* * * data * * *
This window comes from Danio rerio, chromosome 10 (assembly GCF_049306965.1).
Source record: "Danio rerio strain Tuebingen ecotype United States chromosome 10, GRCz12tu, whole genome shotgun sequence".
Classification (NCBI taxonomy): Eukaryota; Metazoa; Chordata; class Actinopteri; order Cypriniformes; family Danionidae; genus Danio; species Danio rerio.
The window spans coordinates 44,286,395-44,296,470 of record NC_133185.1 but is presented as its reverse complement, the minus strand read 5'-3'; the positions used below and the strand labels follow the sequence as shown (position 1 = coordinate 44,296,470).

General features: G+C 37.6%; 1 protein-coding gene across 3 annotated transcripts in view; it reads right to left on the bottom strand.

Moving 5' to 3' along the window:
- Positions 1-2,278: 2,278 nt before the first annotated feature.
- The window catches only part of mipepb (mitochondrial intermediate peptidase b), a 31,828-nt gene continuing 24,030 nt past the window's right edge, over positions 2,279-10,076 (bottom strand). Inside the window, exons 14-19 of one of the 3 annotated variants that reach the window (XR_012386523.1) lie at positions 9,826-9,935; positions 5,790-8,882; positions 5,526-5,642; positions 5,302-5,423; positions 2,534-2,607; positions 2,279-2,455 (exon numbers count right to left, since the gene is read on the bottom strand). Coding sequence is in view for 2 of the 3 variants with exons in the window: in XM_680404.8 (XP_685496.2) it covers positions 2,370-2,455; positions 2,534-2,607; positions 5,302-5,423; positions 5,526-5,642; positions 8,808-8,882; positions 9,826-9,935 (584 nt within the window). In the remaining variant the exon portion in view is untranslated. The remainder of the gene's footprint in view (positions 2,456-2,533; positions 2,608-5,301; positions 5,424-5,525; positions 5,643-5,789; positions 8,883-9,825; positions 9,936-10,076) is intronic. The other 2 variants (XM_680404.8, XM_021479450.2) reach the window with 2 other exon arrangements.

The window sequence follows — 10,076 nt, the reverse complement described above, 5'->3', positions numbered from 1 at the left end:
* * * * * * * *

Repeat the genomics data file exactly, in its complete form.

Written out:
This window comes from Danio rerio, chromosome 10 (assembly GCF_049306965.1).
Source record: "Danio rerio strain Tuebingen ecotype United States chromosome 10, GRCz12tu, whole genome shotgun sequence".
Classification (NCBI taxonomy): Eukaryota; Metazoa; Chordata; class Actinopteri; order Cypriniformes; family Danionidae; genus Danio; species Danio rerio.
The window spans coordinates 44,286,395-44,296,470 of record NC_133185.1 but is presented as its reverse complement, the minus strand read 5'-3'; the positions used below and the strand labels follow the sequence as shown (position 1 = coordinate 44,296,470).

General features: G+C 37.6%; 1 protein-coding gene across 3 annotated transcripts in view; it reads right to left on the bottom strand.

Moving 5' to 3' along the window:
- Positions 1-2,278: 2,278 nt before the first annotated feature.
- The window catches only part of mipepb (mitochondrial intermediate peptidase b), a 31,828-nt gene continuing 24,030 nt past the window's right edge, over positions 2,279-10,076 (bottom strand). Inside the window, exons 14-19 of one of the 3 annotated variants that reach the window (XR_012386523.1) lie at positions 9,826-9,935; positions 5,790-8,882; positions 5,526-5,642; positions 5,302-5,423; positions 2,534-2,607; positions 2,279-2,455 (exon numbers count right to left, since the gene is read on the bottom strand). Coding sequence is in view for 2 of the 3 variants with exons in the window: in XM_680404.8 (XP_685496.2) it covers positions 2,370-2,455; positions 2,534-2,607; positions 5,302-5,423; positions 5,526-5,642; positions 8,808-8,882; positions 9,826-9,935 (584 nt within the window). In the remaining variant the exon portion in view is untranslated. The remainder of the gene's footprint in view (positions 2,456-2,533; positions 2,608-5,301; positions 5,424-5,525; positions 5,643-5,789; positions 8,883-9,825; positions 9,936-10,076) is intronic. The other 2 variants (XM_680404.8, XM_021479450.2) reach the window with 2 other exon arrangements.

The window sequence follows — 10,076 nt, the reverse complement described above, 5'->3', positions numbered from 1 at the left end: